A controversial new cantonal fine arts museum project in Lausanne is giving rise to heated local debate. Voters in canton Vaud will now decide on its fate.
On Wednesday opponents of the SFr68 million ($65.8 million) new museum, planned to be built on the shores of Lake Geneva, handed in almost 18,000 signatures to force a local ballot on November 30.
The current cantonal fine arts museum is housed alongside other cultural institutions in the cramped Renaissance-style Palais de Rumine building in central Lausanne. Limited exhibition space means that only five per cent of the rich collection is visible at any one time.
The first suggestion of creating a new museum to house its collections dates back to 1926; this idea – and local opposition - has regularly resurfaced since then.
In 2005 an international jury voted in favour of a project by Zurich architects Berrel Wülser Kräutler, which proposed a large modern museum to be built between Ouchy and Vidy close to the Bellerive swimming pool, overlooking the lake.
"There has been a real mobilisation of citizens," Isabelle Chevalley, head of the action committee contesting the new project, told the Swiss news agency after the 18,000 signatures were handed in.
Those challenging the new museum say they want to preserve the lakeshores and keep cultural activities in the centre of Lausanne.
The campaign group is led by the founder of the Swiss Film Archive – or Cinémathèque - Freddy Buache, the former director of the Museum of Art Brut in Lausanne, Michel Thévoz, and Swiss environmentalist Franz Weber.
According to Thévoz, the site chosen for the new museum deprives the centre of town of a major institution, while most European cities are doing the exact opposite and keeping or building new museums in their centres.
Supporters of the project include local artists, architects and heads of cultural institutions, such as Yvette Jaggi, former president of the Arts Council, Pro Helvetia, graphic artist Werner Jeker and president of Lausanne's Federal Institute of Technology, Patrick Aebischer.
For Anne-Catherine Lyon, Vaud councillor and head of Vaud cultural affairs, Thévoz's argument doesn't hold water. She cites the examples of the successful Beyeler Foundation on the outskirts of Basel and the Guggenheim Foundation, which helped develop an outlying suburb of Bilbao in northern Spain.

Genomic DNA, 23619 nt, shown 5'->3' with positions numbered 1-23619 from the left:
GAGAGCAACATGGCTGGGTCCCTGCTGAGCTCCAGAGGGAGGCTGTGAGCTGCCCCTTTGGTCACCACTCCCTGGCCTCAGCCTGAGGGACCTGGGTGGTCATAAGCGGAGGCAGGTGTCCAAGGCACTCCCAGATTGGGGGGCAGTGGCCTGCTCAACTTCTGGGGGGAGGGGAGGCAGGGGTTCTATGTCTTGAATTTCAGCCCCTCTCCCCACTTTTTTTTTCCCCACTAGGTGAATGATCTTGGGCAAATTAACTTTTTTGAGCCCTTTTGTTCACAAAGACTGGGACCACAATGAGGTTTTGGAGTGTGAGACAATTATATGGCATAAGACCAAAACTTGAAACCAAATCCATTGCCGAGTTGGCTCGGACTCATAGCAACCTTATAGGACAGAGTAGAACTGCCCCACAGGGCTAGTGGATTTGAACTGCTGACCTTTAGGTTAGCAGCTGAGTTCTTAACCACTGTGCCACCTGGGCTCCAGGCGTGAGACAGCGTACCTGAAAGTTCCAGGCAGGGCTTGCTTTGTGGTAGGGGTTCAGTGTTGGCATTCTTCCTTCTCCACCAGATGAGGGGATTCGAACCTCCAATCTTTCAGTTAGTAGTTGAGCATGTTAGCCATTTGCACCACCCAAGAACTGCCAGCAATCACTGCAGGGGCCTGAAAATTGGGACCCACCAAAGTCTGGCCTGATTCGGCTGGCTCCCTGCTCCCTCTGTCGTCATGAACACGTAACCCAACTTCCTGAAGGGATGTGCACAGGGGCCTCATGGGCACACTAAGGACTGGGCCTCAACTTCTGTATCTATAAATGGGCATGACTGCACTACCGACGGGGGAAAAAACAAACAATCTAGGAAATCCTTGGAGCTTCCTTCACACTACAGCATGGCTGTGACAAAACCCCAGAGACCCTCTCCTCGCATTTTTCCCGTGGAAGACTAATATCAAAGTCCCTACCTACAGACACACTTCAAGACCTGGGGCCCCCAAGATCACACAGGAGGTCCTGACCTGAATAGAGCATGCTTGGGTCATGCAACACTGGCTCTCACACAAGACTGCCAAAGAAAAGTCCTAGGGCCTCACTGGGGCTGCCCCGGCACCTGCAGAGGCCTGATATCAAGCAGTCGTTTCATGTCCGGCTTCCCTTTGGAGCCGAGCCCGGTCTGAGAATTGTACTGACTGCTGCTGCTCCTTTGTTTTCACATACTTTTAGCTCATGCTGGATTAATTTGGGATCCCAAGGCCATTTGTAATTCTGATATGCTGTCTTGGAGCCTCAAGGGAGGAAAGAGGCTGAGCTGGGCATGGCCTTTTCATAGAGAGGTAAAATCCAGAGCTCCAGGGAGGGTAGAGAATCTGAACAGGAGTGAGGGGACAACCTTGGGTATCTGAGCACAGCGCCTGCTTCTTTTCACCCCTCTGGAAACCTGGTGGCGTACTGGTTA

"By talking about centre and outskirts, the opponents have a completely old-fashioned vision of towns which have evolved into several centres," Lyon told swissinfo.
She also pointed out that Lausanne's lakeshores are the sites of many other important cultural institutions, including the Elysée Photography Museum, Vidy Theatre and the Olympic Museum.
"With the feasibility grant we can improve mobility along the lake and develop an overall strategy for that area," Lyon claimed.
Lausanne – the Olympic capital – is a small city with big ambitions. It is currently putting the finishing touches to a SFr700-million underground metro system – the M2 - that will climb from the lake at Ouchy to the woody hills above the city near Epalinges in just 20 minutes. It is also implementing a huge ten to 15-year "Métamorphose" urban development project, which includes new housing, transport and sports facilities.
The opponents believe they now have the wind in their sails.
Environmentalist Franz Weber welcomed this "extraordinary" result.
A large number of Vaud residents do not want "this pile of concrete" which "will eat up the lakeside, obstruct the view of the lake and wipe out this precious place where people walk, meet, play and swim", he said.
The supporters now have quite a tough task ahead of them to try to convince voters during the holiday period and run-up to the election. But they were trying to remain optimistic on Wednesday.
"The local government will get behind this campaign resolutely," said Lyon.
And Daniel Brélaz, Lausanne's mayor, said he wanted to scotch misleading arguments.
"To say that you can build a fine arts museum at the Place de la Riponne [in central Lausanne] is pure trickery and illusion," he told 24Heures newspaper.
swissinfo, Simon Bradley
A rich collection
The current cantonal fine arts museum is housed alongside other cultural institutions in the Renaissance-style Palais de Rumine building in central Lausanne.
Its collections contain about 8,400 works of art, but owing to limited exhibition space, only five per cent of the collection is visible at any one time.
Private collectors were behind the original idea to create the museum in 1841 and subsequent moves to enrich the collection.
Part of the collections gives a general overview of art history from ancient Egypt to modern day. The museum is best known for its collection of work from the second half of the 18th century to the post-Impressionists, with several major works from the first half of the 20th century. There is a large collection of figurative paintings.
The museum has major works by Vaud artists Abraham-Louis-Rodolphe Ducros (1748-1810), Charles Gleyre (1806-1874), Félix Vallotton (1865-1925) and Louis Soutter (1871-1942).